Stress Makes You Dumb : Relax And Live Smarter

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Photo by Matthew Henry

Life tends to throw a lot of roadblocks our way that we tend to stress about on a daily basis. Money, work, family, relationships . . . for some people the things to stress over outweighs those to be grateful for having. It seems in today’s society stress is something that has become acceptable. We see it in television programs, hear about it at the dinner table, listen to songs about it . . . stress or complaining about it are seemingly everywhere we turn. It seems everyone is looking for the best mattress topper to sleep better and stress less.

We have all heard people voice their concerns over drugs and alcohol because they “kill brain cells” and make you stupider. But what if I told you stress did the same thing? Would society view stress in the same way they do liquor, weed, or back-alley drugs?

How Stress Makes You Dumb

According to Dr. Steven Stein, an EQ Expert at Multi-Health Systems a strong emotional intelligence is central to building relationships with coworkers and improving your performance. He then goes on to say that if stress disables our ability to get along with others, control our emotions, have a positive outlook, and adapt to changes then it will impact our emotional intelligence in a negative way. And it’s been scientifically proven that having a high emotional intelligence is a better indicator of strong workplace performance than having a high IQ. In other words, it doesn’t matter how high your IQ is, stress is going to impact your performance at work and make you seem dumber.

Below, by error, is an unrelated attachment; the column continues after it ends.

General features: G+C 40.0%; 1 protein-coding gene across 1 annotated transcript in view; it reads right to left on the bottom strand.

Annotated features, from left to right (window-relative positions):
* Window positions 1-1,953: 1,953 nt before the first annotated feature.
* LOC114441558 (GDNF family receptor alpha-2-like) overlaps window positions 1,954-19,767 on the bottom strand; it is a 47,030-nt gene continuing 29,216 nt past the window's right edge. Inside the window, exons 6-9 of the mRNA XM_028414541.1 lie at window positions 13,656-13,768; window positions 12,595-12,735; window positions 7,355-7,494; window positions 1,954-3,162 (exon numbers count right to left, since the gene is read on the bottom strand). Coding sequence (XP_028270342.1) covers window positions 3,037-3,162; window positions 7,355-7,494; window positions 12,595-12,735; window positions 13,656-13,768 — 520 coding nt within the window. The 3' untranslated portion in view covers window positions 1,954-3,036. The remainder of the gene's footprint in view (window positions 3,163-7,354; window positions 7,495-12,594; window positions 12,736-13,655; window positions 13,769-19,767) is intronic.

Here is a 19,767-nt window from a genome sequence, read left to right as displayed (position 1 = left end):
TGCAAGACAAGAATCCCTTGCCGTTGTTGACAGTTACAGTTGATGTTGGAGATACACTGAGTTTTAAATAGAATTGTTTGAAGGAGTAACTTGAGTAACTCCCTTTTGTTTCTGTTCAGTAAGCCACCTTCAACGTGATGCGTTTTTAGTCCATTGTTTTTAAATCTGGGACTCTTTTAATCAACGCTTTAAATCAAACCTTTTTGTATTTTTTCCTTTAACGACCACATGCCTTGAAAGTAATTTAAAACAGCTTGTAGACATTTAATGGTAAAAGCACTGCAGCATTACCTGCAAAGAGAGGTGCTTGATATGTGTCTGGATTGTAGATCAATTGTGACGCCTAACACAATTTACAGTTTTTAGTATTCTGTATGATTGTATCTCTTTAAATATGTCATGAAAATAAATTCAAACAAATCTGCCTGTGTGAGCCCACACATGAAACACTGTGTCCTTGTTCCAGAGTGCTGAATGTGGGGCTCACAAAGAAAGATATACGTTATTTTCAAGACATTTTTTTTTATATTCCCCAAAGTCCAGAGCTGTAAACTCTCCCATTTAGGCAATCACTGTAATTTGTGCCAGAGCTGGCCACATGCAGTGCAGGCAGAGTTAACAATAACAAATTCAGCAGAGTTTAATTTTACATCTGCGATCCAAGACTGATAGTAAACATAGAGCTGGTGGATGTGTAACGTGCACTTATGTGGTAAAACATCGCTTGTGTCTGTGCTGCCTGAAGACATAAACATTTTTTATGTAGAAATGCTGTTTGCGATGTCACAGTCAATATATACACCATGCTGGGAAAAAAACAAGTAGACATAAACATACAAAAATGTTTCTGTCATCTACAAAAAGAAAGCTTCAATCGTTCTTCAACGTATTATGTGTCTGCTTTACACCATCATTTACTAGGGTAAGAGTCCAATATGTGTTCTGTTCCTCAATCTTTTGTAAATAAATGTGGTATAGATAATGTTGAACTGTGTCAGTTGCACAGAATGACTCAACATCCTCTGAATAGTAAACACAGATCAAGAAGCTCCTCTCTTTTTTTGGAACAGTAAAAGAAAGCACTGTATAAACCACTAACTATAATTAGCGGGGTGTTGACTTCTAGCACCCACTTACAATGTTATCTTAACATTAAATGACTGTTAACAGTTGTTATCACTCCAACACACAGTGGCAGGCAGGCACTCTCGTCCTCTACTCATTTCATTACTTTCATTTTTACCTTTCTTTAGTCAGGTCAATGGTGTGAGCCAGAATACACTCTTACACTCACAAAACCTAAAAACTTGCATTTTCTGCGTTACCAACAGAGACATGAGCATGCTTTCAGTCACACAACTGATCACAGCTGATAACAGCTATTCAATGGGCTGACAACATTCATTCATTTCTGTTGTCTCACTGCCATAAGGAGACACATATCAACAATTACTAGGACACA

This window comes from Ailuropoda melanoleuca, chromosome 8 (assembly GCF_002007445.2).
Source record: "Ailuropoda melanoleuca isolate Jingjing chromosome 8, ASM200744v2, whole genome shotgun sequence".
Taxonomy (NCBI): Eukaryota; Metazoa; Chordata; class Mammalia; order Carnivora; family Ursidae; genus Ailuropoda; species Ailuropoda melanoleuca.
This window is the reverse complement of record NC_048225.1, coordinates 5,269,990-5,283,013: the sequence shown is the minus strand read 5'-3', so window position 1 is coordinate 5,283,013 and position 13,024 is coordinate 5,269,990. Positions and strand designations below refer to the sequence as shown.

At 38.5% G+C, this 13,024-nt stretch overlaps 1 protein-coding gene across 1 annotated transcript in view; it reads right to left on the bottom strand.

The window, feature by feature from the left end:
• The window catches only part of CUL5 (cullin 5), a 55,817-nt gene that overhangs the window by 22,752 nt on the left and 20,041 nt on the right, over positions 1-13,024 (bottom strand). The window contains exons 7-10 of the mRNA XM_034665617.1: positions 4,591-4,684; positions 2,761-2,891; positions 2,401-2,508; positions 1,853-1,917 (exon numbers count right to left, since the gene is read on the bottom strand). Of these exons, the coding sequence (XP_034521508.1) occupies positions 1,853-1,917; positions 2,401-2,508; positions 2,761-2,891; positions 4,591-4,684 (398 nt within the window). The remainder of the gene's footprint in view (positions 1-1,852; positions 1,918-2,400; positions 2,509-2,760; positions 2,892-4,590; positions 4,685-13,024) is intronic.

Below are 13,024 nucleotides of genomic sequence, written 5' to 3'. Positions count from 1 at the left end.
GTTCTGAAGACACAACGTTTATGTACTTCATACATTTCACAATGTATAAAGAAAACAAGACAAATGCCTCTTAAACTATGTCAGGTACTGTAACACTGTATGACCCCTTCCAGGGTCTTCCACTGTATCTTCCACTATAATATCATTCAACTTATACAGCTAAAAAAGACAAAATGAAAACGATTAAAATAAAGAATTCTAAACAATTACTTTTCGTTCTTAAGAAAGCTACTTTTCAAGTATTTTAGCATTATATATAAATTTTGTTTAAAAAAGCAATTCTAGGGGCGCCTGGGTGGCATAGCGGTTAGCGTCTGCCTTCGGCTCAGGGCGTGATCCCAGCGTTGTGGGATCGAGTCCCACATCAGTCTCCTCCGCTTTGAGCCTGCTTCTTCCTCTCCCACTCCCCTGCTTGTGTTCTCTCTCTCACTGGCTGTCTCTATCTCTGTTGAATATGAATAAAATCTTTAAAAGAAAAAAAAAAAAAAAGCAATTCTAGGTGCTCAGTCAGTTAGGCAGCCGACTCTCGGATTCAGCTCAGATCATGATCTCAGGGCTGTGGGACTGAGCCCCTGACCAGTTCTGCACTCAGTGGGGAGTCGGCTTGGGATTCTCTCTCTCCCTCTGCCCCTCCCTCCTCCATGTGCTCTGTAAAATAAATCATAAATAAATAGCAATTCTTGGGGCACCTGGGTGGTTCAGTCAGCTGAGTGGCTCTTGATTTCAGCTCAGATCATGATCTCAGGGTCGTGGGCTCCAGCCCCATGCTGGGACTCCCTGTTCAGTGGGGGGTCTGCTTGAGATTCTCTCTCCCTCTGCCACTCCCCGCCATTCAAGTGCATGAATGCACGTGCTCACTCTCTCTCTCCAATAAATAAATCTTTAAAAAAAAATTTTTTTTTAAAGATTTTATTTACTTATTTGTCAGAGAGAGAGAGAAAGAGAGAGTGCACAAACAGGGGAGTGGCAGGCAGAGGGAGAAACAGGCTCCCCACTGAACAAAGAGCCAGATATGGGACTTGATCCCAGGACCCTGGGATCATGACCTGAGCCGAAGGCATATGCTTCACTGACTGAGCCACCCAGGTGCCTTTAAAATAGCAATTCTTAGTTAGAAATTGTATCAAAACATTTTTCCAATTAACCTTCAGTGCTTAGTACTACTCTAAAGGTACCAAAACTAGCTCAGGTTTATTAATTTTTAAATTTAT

Dr. Travis Bradberry goes further by explaining how stress and complaining can eventually rewire your brain. It can also cause the hippocampus of your brain to shrink according to a Stanford University study. For those unaware, the hippocampus is the part of your brain that is crucial for learning and memory. According to Bradberry: